Public hunter groups and outfitters announced a consensus package of bills for the 68th Legislature on Tuesday, including legislation reforming some nonresident and landowner preference licensing, increasing penalties for trespassing and hunter harassment, and expanding education and Block Management.
More than 100 camouflage-clad hunters gathered for “Elk Camp at the Capitol” Tuesday as speakers pushed a message of collaboration despite often sizable differences in policy. They heard about a legislative package coming from a coalition of hunting and access groups and others deemed the Montana Citizens’ Elk Management Coalition and the Montana Outfitters and Guides Association.
Speakers included former Montana Fish and Wildlife Commissioner Patrick Byorth, Montana Outfitters and Guides Association President Dusty Crary, legislators and Gov. Greg Gianforte.
People are also reading…
“I’m preaching to the choir here, but hunting, fishing, outdoor recreation is not something we do, it’s who we are,” Gianforte told the crowd. “It’s part of our identity as Montanans and we need to work together, everybody’s voice needs to be heard so we can come up with joint solutions.”
Gianforte touted efforts to increase public access, such as acquisition of the Big Snowies Wildlife Management Area and expansion of the Mount Haggin Wildlife Management Area. The governor said he looked forward to following the proposed legislative package as it moves through the session.
Efforts to find more common ground on topics such as elk management, hunter access and funding come after a particularly trying stretch from the 2021 Legislature and changes to hunting regulations. Advocates often clashed with lawmakers, the administration, Montana Fish, Wildlife & Parks and the Montana Fish and Wildlife Commission over contentious legislation, hunting regulations and licensing at a time where concerns continue to rise over landownership changes and public access challenges.
Byorth recently completed his term on the commission, serving as the lone holdover appointee from former Democratic Gov. Steve Bullock. He took a historic look at wildlife management in Montana and the West, mentioning efforts to conserve and replenish wildlife and habitat pushed by hunters that continues today. Montanans must continue to have their voices heard, he said.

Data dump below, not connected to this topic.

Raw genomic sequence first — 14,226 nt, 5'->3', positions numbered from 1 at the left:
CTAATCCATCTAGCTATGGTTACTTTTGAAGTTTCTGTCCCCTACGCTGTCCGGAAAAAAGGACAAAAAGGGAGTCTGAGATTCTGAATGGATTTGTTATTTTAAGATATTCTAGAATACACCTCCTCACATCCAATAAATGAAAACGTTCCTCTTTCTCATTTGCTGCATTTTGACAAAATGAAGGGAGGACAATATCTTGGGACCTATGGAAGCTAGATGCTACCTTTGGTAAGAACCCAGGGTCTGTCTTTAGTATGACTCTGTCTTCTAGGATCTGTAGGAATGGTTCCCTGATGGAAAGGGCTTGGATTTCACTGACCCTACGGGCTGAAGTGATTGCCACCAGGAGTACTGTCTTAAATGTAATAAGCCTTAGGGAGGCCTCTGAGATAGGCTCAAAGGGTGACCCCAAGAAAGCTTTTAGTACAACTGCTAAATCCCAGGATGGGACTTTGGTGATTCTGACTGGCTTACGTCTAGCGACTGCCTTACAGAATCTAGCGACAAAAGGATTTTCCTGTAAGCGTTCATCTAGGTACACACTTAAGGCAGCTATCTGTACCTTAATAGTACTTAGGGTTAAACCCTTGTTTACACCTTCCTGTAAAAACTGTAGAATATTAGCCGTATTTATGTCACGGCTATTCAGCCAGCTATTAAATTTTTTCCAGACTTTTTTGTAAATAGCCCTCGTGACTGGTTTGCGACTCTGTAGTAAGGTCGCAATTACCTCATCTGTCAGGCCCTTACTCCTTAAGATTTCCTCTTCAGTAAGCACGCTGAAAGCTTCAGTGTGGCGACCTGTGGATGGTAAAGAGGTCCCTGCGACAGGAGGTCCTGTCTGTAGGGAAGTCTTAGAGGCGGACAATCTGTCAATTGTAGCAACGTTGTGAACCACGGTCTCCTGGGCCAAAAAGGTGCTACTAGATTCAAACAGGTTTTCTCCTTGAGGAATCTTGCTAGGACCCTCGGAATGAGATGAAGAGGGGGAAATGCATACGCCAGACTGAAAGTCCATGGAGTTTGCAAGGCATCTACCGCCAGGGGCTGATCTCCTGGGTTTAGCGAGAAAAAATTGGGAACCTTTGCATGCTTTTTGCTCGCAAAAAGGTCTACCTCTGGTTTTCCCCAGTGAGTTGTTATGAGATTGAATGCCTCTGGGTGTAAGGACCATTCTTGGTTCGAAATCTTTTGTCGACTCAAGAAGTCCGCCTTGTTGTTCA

“So now I ask where do we want to go from here, where do Montanans want to take our wildlife?” he said. “We don’t want to sell it to the highest bidder, we’ve been down that road.”
Crary, while acknowledging that politics are inherent to issues at the Legislature, also struck a tone of collaboration.
“I think it’s extremely important that we have all of us talking here today instead of just ourselves talking amongst ourselves like too many times we do,” he said.
The bill package includes:
- A proposal to establish a nonresident landowner preference pool, which would make up to 15% of nonresident licenses available for nonresident landowners owning at least 2,500 acres. One license could be available for each 2,500 acres up to 10,000 acres for owners, direct lineal family or full-time employees. Hunting would be restricted to a landowners’ deeded or leased land. The bill would also provide an extra bonus point for special permits for landowners enrolled in an access program.
- A second bill would double the minimum acreage to qualify for landowner preference to 640 acres for deer and 1,280 acres for elk and limited to private land within the hunting district.